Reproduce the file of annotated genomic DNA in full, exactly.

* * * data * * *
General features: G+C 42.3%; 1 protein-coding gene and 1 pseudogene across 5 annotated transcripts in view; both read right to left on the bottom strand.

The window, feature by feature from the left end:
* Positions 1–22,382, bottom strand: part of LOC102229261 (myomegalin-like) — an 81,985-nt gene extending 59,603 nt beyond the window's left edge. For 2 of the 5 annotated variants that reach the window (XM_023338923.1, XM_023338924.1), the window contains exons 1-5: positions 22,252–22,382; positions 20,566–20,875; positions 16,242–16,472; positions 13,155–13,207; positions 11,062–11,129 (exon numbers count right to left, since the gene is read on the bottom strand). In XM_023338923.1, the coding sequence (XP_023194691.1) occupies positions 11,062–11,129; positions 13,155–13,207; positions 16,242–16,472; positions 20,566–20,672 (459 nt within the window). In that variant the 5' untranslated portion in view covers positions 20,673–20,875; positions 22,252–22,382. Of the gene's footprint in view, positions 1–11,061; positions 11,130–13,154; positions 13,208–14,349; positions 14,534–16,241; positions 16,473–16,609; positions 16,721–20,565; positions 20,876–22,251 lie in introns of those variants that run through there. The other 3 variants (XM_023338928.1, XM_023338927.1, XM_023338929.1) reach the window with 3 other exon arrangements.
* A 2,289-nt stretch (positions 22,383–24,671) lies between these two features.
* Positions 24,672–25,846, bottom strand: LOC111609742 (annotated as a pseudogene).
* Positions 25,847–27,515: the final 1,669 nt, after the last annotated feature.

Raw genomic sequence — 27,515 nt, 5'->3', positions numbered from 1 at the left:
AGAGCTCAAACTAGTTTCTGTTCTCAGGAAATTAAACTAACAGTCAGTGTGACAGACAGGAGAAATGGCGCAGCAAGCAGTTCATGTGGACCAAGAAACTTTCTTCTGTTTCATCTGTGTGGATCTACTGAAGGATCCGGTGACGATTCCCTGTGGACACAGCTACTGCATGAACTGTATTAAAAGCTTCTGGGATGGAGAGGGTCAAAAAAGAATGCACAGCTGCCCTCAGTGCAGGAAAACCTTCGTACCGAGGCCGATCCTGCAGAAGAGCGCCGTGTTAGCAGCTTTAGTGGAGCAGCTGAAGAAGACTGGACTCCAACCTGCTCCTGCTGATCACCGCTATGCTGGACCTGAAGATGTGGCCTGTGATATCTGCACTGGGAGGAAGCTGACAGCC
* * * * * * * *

General features: G+C 42.3%; 1 protein-coding gene and 1 pseudogene across 5 annotated transcripts in view; both read right to left on the bottom strand.

The window, feature by feature from the left end:
* Positions 1–22,382, bottom strand: part of LOC102229261 (myomegalin-like) — an 81,985-nt gene extending 59,603 nt beyond the window's left edge. For 2 of the 5 annotated variants that reach the window (XM_023338923.1, XM_023338924.1), the window contains exons 1-5: positions 22,252–22,382; positions 20,566–20,875; positions 16,242–16,472; positions 13,155–13,207; positions 11,062–11,129 (exon numbers count right to left, since the gene is read on the bottom strand). In XM_023338923.1, the coding sequence (XP_023194691.1) occupies positions 11,062–11,129; positions 13,155–13,207; positions 16,242–16,472; positions 20,566–20,672 (459 nt within the window). In that variant the 5' untranslated portion in view covers positions 20,673–20,875; positions 22,252–22,382. Of the gene's footprint in view, positions 1–11,061; positions 11,130–13,154; positions 13,208–14,349; positions 14,534–16,241; positions 16,473–16,609; positions 16,721–20,565; positions 20,876–22,251 lie in introns of those variants that run through there. The other 3 variants (XM_023338928.1, XM_023338927.1, XM_023338929.1) reach the window with 3 other exon arrangements.
* A 2,289-nt stretch (positions 22,383–24,671) lies between these two features.
* Positions 24,672–25,846, bottom strand: LOC111609742 (annotated as a pseudogene).
* Positions 25,847–27,515: the final 1,669 nt, after the last annotated feature.

Raw genomic sequence — 27,515 nt, 5'->3', positions numbered from 1 at the left:
AGAGCTCAAACTAGTTTCTGTTCTCAGGAAATTAAACTAACAGTCAGTGTGACAGACAGGAGAAATGGCGCAGCAAGCAGTTCATGTGGACCAAGAAACTTTCTTCTGTTTCATCTGTGTGGATCTACTGAAGGATCCGGTGACGATTCCCTGTGGACACAGCTACTGCATGAACTGTATTAAAAGCTTCTGGGATGGAGAGGGTCAAAAAAGAATGCACAGCTGCCCTCAGTGCAGGAAAACCTTCGTACCGAGGCCGATCCTGCAGAAGAGCGCCGTGTTAGCAGCTTTAGTGGAGCAGCTGAAGAAGACTGGACTCCAACCTGCTCCTGCTGATCACCGCTATGCTGGACCTGAAGATGTGGCCTGTGATATCTGCACTGGGAGGAAGCTGACAGCC